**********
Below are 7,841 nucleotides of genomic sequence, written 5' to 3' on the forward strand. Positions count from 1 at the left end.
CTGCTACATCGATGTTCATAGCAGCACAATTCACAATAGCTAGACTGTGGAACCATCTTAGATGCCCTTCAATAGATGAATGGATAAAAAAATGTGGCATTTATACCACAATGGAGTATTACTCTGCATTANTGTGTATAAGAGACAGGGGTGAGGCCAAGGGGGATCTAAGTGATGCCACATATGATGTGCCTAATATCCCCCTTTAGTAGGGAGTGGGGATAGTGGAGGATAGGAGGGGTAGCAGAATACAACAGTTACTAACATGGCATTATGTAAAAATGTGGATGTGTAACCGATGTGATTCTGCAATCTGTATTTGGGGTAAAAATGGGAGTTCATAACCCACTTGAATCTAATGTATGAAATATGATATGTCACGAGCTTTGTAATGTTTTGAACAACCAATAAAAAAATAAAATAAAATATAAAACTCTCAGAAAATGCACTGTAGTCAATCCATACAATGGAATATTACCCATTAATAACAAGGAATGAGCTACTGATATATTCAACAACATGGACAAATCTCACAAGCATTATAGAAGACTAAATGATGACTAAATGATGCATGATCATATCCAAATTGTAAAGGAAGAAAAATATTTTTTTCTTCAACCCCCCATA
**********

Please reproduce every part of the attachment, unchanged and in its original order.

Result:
Below are 7,841 nucleotides of genomic sequence, written 5' to 3' on the forward strand. Positions count from 1 at the left end.
CTGCTACATCGATGTTCATAGCAGCACAATTCACAATAGCTAGACTGTGGAACCATCTTAGATGCCCTTCAATAGATGAATGGATAAAAAAATGTGGCATTTATACCACAATGGAGTATTACTCTGCATTANTGTGTATAAGAGACAGGGGTGAGGCCAAGGGGGATCTAAGTGATGCCACATATGATGTGCCTAATATCCCCCTTTAGTAGGGAGTGGGGATAGTGGAGGATAGGAGGGGTAGCAGAATACAACAGTTACTAACATGGCATTATGTAAAAATGTGGATGTGTAACCGATGTGATTCTGCAATCTGTATTTGGGGTAAAAATGGGAGTTCATAACCCACTTGAATCTAATGTATGAAATATGATATGTCACGAGCTTTGTAATGTTTTGAACAACCAATAAAAAAATAAAATAAAATATAAAACTCTCAGAAAATGCACTGTAGTCAATCCATACAATGGAATATTACCCATTAATAACAAGGAATGAGCTACTGATATATTCAACAACATGGACAAATCTCACAAGCATTATAGAAGACTAAATGATGACTAAATGATGCATGATCATATCCAAATTGTAAAGGAAGAAAAATATTTTTTTCTTCAACCCCCCATA